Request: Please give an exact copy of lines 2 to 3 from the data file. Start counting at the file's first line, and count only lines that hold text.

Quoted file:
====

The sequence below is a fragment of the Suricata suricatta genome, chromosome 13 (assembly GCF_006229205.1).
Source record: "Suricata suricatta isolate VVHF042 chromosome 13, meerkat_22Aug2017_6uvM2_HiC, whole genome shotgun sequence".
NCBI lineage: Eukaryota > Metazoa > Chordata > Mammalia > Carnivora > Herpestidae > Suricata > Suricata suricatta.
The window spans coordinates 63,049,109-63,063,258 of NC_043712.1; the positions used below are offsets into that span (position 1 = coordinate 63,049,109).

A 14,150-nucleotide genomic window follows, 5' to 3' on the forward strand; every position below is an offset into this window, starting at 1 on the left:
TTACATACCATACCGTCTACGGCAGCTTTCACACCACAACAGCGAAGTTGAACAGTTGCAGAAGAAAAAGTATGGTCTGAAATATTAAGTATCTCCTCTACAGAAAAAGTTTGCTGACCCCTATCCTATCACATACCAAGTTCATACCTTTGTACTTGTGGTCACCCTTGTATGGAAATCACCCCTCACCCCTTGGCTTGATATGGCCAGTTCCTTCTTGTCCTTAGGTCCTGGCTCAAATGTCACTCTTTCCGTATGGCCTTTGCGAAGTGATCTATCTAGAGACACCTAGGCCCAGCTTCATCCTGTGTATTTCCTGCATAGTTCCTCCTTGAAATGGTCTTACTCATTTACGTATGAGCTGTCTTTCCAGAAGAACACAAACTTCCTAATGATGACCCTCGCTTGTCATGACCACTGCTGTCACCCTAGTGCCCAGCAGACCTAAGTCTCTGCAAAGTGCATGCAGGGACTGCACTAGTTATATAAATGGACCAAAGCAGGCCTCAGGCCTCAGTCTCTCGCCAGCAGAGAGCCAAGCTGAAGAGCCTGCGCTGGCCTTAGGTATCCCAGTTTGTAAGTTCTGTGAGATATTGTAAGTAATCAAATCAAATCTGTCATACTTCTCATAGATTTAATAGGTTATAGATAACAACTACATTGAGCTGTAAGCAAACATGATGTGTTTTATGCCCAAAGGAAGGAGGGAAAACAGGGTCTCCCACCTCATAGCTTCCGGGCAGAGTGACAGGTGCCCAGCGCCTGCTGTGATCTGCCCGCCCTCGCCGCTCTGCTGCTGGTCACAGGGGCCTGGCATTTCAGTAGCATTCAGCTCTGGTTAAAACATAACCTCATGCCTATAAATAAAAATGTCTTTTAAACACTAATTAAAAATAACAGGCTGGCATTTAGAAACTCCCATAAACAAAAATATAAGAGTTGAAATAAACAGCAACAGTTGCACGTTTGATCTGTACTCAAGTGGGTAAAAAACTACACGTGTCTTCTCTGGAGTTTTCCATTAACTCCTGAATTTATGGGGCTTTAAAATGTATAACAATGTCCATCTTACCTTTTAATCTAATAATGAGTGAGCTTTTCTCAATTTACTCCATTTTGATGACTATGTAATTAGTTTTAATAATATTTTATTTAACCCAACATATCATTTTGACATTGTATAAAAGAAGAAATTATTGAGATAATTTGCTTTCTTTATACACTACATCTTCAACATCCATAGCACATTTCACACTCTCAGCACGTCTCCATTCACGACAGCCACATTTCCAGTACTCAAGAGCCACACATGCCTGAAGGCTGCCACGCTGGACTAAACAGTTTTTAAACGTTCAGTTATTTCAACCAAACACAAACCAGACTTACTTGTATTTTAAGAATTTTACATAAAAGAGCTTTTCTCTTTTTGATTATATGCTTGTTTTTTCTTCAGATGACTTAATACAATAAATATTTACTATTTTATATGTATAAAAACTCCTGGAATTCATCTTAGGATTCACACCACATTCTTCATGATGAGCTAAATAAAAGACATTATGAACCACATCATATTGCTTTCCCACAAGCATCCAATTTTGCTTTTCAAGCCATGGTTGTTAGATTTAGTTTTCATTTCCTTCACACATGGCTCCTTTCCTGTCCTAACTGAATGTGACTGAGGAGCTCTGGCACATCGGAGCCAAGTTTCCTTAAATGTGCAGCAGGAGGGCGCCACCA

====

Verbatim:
Source record: "Suricata suricatta isolate VVHF042 chromosome 13, meerkat_22Aug2017_6uvM2_HiC, whole genome shotgun sequence".
NCBI lineage: Eukaryota > Metazoa > Chordata > Mammalia > Carnivora > Herpestidae > Suricata > Suricata suricatta.